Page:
When There’s Not Enough Information to Answer a GED Question
Some questions on the GED test may not give you enough information to find the right answer. For example, a question may ask for a conclusion that you can’t make from the information given. Even if you know some information that would help you solve the problem, don’t use it.
When you take the GED, you bring with you the knowledge of what the basic operations are and how to use them. You aren’t expected to know the dimensions of some fictional character’s room or how well a character does on her reading scores. You’re expected to know how to solve problems and to leave the specifics of the problems to the GED test-makers.
Not every question on the GED Math test is solvable. If you come across a question that doesn’t include enough information to solve the problem or it can’t be answered with the information given, don’t panic! Reread the question to make sure it can’t be answered and then choose the appropriate answer choice, which is usually “not enough information given” or some variation.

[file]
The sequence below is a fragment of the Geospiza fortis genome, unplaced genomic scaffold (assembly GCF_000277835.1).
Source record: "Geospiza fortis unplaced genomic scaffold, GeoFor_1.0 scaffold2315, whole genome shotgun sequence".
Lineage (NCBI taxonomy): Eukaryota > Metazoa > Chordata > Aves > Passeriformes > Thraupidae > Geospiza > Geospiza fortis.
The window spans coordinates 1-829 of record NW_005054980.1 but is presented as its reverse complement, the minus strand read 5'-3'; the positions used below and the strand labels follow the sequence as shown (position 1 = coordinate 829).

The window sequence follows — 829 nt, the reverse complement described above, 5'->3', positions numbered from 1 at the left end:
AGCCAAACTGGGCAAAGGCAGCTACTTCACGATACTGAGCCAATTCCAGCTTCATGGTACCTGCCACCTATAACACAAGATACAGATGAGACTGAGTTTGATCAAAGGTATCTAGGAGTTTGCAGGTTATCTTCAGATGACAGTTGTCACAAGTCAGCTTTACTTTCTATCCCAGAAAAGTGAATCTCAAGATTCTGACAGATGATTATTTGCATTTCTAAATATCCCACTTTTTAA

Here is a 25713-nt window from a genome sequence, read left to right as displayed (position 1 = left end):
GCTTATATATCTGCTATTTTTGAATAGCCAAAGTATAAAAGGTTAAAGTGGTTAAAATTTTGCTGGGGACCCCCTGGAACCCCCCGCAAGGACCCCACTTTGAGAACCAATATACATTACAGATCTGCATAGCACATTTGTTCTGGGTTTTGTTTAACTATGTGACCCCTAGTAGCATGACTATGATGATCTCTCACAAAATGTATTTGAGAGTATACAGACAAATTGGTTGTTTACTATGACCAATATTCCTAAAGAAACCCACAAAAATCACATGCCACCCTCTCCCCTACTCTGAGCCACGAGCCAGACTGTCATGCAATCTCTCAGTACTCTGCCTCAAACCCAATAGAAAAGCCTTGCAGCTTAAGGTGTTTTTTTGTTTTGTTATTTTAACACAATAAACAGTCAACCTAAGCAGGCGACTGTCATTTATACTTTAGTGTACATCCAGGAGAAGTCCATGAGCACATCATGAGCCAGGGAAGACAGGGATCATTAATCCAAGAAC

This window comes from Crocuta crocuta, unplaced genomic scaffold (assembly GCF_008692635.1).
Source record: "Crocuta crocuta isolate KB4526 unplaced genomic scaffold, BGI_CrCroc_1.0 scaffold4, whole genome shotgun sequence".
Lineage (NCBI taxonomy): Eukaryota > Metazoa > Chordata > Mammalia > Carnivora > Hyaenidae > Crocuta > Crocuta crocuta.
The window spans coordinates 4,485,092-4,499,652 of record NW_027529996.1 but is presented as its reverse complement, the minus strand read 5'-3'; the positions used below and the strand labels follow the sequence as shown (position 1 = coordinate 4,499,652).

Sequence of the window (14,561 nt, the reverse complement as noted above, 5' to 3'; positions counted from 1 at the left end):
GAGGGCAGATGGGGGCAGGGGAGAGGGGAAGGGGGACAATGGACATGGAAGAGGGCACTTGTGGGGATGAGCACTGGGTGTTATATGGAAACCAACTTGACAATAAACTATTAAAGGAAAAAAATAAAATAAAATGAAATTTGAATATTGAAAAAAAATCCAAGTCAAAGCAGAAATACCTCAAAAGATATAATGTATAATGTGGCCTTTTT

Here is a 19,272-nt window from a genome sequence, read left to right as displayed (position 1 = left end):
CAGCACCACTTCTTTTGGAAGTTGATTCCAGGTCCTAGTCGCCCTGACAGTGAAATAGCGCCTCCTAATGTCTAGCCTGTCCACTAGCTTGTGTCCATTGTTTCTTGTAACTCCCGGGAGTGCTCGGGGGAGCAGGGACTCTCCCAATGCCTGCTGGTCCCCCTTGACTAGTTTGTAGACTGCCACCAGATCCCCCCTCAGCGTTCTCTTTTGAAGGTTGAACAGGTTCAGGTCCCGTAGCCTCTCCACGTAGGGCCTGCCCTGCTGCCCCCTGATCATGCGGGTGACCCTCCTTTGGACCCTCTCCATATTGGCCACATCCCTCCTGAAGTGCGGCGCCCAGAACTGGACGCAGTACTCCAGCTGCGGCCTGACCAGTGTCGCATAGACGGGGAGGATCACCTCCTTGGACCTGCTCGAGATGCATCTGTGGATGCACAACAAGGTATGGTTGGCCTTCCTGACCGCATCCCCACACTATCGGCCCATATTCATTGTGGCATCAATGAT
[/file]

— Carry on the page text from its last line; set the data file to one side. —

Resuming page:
Don’t assume that when a question includes the answer choice “not enough information given,” it’s a clue to mean that you don’t have enough information, because some questions that can be solved include this answer choice to make you think. Use this clue only when you’ve already determined that the question can’t be solved.
Here’s an example:
- Carmen bought a new Thunderbolt 8 as a gift to himself. He was impressed with its shiny aluminum wheels, its all-electronic dashboard, and its ventilated leather seats. The acceleration made him feel like a race car driver. He opted for rustproofing and a deluxe GPS and sound system. He negotiated with the salesperson for several hours to get a monthly payment he could barely afford. What were his annual insurance premiums if he was under 25?
D. not enough information given
This question includes a lot of information; unfortunately, none of it pertains to the question, and Choice (D) is the only answer possible.